Don Hernándo Cortés, a man described as ‘ruthless, single-minded and ambitious,’ landed at Veracruz with a ‘rabble’ of Spaniards on Good Friday, 22nd of April 1519. It would take less than two years to conquer the Aztec Empire. The reasons why the Spaniards were able to conquer a ruthless and feared empire that spanned 125,000 square miles has been much debated. Was it the superiority of Spanish ‘military introductions to the New World’or was it the Aztec’s own ‘fatalism and obsession with ritual,’ that allowed the Spanish to destroy them? Undoubtedly the tactical alliance of the Spaniards with the native Tlaxcaltecas was a turning point in the campaign. However there are other factors that will also concern this discussion.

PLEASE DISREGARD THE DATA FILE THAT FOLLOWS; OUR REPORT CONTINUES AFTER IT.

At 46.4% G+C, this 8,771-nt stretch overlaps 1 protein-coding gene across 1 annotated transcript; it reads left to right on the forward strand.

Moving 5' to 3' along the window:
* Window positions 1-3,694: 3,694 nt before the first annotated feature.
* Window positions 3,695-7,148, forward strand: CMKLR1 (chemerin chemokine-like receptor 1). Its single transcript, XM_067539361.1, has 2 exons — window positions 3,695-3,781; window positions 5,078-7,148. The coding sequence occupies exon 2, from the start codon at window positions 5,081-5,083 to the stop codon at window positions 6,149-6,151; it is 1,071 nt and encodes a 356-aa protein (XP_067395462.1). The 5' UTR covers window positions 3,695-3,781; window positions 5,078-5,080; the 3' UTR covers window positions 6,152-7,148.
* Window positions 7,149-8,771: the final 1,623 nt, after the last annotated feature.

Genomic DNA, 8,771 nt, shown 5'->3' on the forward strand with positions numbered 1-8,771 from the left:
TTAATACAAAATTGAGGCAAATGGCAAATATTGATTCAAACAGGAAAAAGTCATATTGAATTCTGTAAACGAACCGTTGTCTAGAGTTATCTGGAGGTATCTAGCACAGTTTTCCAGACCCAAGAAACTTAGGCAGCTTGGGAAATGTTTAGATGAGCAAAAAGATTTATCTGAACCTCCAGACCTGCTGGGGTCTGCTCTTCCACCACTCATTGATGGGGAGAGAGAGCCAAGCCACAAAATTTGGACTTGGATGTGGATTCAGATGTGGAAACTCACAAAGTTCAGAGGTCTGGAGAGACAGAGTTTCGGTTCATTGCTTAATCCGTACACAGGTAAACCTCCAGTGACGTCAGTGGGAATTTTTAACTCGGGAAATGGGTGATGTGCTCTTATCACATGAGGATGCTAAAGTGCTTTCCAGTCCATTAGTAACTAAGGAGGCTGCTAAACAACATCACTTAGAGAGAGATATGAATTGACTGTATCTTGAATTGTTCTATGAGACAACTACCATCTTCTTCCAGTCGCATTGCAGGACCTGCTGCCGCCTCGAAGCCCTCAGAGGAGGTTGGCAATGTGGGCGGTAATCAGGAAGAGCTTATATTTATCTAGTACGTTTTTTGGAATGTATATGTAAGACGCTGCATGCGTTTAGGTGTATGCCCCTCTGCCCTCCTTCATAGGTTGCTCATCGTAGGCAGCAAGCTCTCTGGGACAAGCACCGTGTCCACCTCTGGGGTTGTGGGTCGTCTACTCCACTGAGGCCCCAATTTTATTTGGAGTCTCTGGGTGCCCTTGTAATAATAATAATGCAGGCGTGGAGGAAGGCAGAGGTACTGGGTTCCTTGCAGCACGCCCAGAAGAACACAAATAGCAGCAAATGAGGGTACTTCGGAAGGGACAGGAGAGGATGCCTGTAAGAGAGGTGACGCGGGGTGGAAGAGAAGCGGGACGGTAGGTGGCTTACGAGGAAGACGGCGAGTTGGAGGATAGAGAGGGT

The alliance with the Tlaxcalan Indians was one of the best tactical moves made by the Spaniards after arriving in Mexico. Without the native help, smaller Spanish forces would have been overrun by the greater numbers of Aztec soldiers. The Aztec forces exceeded 300,000 warriors by the time Tenochtitlan was besieged, and the Spanish arrived with less than 840 troops, including 16 horses. But why would the Tlaxcaltecas side with these strange, European aliens? Tlaxcala was a confederacy of around two hundred towns that had been fighting nearly a century of ‘flower wars’ with the Aztecs. These were battles during which the aim was not to kill the enemy, but to capture the opposition’s warriors for sacrifice. This meant the two were in an almost constant state of war without the Aztecs actually moving to take over Tlaxcala. In this respect it’s understandable that the Tlaxcaltecas harboured a great deal of hate and bitterness towards their oppressors. There is also evidence to suggest that the city states of the Puebla-Tlaxcala valley had already loosely aligned together, showing that hostilities were mounting even before the arrival of the Spanish forces. While the Spanish wanted to search for riches and gain personal honour, the Tlaxcaltecas wanted revenge. The mix created a potent fighting force that had sufficient numbers to threaten the Aztec Empire. Without the alliance it would have been close to impossible to defeat the far superior numbers of the Aztec army, who despite having inferior weaponry and tactics, would have been able to overwhelm the Spaniards with numbers. The Tlaxcaltecas also contributed to Spanish success by providing native knowledge of the land, and in one notorious case foiled Motecuhzoma’s plan to send a double of himself to meet the Spanish.